304 North Cardinal St.
Dorchester Center, MA 02124
Disclosure: This article may contain affiliate links, meaning we may earn a small commission if readers purchase products through these links. As an Amazon Associate, we earn commission from qualifying purchases.
Identifying apple trees can be tricky, but it’s certainly worth the challenge!
Identifying apple trees starts by determining whether the tree is an apple tree (Malus domestica) or some other species of Rosaceae, or a deciduous tree. Then you can examine the tree’s form, as well as the fruit, to identify characteristics such as size, shape, peel color, lenticels, and flavor. If you are still unsure, send a representative sample to an expert for identification or even for DNA fingerprinting.
Read on to learn all about identifying apple trees!
Apple trees are small deciduous trees generally reaching a mature height of 6-30 feet tall. Cultivated varieties tend to be shorter and may have a visible graft union near the base of the trunk, while wild apples that grew from seed are more likely to reach 30 feet tall and will not have a visible graft union on the trunk.
Apple trees tend to have oval-shaped dark green leaves and wizened branches (especially on older trees). The tree may also have quite a few suckers growing up from the roots around the base of the trunk.
Here are some identifying characteristics of apple trees (Malus domestica):
If you’re unsure, you can also use “Visual Lookup” on your iPhone to get more information on the type of tree to see whether or not it’s likely an apple:
“Apple trees come in all sizes, but once fixed in your mind, it is easy to pick out their silhouettes in the landscape.”Hardy Apples: Growing Apples in Cold Climates, by Bob Osborne
Identifying apple trees by their variety is easiest during apple harvest season while the tree is actively bearing fruit. The height of the tree is not a reliable indicator of the variety as almost all cultivated apple trees have been grafted onto the rootstock of a different variety.
Apples come in many different colors, including shades of yellow, green, pink, red, and brown. The skin of the apple can be smooth or have a rougher texture. Some apples also have stripes or a mottled appearance.
One common identification method is to compare the apples on the tree to be identified with the profiles of known cultivars. You can get profiles of known cultivars online, for instance, at the Apple Catalog of FruitID. There are also quite a few books with detailed variety descriptions, including:
Different varieties flower at different times in the apple blossom season
Here are the basic shape categories of apple fruits:
Some apples are bigger than others! Here are some common varieties sorted by expected mature fruit size.
Some apples are one solid color like green or red, while others are bicolor with streaks or rosy cheeks. Here are some common apple colors:
A lenticel is a tiny dot on the peel of the apple that acts as a respiration hole for the fruit. Sometimes lenticels are barely noticeable, but sometimes they are pronounced. Lenticels can be lighter or darker than the peel and can also be raised or even slightly indented when compared to the apple’s skin.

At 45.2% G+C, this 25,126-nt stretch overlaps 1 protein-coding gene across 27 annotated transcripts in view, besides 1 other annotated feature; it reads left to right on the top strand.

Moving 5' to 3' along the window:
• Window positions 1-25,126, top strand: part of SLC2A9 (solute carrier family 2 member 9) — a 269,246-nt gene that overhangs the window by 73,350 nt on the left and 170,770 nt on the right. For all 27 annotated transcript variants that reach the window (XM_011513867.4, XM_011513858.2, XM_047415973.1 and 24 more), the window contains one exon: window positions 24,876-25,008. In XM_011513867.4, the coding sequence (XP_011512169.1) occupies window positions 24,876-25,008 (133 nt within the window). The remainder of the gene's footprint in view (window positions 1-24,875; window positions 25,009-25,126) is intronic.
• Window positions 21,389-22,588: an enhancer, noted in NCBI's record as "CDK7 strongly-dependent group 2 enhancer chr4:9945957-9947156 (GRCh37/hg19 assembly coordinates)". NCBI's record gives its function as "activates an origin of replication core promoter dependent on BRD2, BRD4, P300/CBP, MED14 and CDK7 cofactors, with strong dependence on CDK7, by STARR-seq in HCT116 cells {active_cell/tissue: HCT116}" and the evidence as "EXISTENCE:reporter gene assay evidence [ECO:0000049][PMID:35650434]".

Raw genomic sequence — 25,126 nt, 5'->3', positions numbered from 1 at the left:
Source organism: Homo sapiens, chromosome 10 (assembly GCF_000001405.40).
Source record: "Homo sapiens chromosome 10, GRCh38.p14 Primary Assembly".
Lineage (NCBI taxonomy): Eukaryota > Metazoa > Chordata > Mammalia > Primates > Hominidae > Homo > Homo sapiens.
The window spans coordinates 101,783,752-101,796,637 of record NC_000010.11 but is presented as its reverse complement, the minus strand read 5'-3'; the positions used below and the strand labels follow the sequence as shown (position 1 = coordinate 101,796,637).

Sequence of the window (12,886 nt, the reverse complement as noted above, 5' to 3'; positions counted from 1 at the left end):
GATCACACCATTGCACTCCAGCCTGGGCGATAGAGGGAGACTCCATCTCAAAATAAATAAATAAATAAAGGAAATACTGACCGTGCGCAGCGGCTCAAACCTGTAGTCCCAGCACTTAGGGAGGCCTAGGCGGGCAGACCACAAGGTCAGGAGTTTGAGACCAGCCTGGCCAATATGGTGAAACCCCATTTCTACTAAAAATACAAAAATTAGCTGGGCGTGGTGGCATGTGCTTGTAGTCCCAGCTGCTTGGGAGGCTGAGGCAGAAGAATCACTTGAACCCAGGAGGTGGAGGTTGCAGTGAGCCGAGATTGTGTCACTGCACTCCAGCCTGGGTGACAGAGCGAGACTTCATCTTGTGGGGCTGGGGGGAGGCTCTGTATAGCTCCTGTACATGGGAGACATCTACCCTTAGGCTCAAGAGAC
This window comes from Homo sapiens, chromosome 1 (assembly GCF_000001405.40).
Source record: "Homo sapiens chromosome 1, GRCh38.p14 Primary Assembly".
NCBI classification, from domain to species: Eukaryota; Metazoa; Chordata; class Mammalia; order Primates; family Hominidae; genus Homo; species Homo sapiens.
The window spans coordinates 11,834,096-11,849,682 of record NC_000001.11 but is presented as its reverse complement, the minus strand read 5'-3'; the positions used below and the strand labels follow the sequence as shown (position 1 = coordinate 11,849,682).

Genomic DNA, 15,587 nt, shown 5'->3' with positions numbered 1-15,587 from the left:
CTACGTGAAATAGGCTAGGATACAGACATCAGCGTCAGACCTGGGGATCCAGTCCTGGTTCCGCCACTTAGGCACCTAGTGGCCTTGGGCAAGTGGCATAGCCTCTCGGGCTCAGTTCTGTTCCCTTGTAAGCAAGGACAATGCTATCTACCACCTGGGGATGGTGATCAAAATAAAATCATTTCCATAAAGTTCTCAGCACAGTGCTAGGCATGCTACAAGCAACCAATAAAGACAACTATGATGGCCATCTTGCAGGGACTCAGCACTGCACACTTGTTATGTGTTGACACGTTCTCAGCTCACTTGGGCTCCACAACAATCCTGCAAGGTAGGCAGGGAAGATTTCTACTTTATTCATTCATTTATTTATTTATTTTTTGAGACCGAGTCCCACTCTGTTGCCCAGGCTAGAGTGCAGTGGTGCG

The peel of an apple growing on a tree develops a “bloom”, which is a waxy material that covers the peel. The bloom on some varieties is thicker and cloudier than others. The bloom of a ripe apple is easy to rub off to observe the true color of the peel.
Apples are usually classified by taste into one or two of the following categories. While all apples can certainly be used for different cooking applications, some are better than others for certain purposes.
Don’t just choose the first apple off the tree to attempt identification. Wait until the fruit has ripened on the tree, and then choose 3-5 apples that are of average shape, size, and color. These apples should also be healthy and free from damage or defects. You’ll also want to trim off a few small branches of foliage. Once you have your apples, it’s time to get started!
“When collecting apples for identification it is a good idea to pick three to five good specimens to get an average profile of the apple.” Hardy Apples: Growing Apples in Cold Climates, by Bob Osborne
If you just can’t figure out the variety, you can get help from experts. The easiest way is to ask local orchardists at fruit stands or the local farmers market. You can also visit apple festivals or send samples off to experts to identify. Lastly, its even possible (albeit expensive) to get apples DNA tested to have their genetic profile matched with known cultivars.
Expert Identification: National Apple Harvest Festival https://www.appleharvest.com/
DNA Testing: Cornell College of Agriculture and Life Sciences https://cals.cornell.edu/cornell-agritech/products-we-research/tree-fruits
Expert Identification: Salt Spring Apple Festival https://saltspringapplefestival.org/
DNA Testing: Summerland Research and Development Center https://profils-profiles.science.gc.ca/en/research-centre/summerland-research-and-development-centre
Expert Identification: Brogdale Collections https://brogdalecollections.org/fruit-identification/
DNA Testing: NIAB East Malling Research Station https://www.niab.com/services/niab-labtest-analytical-services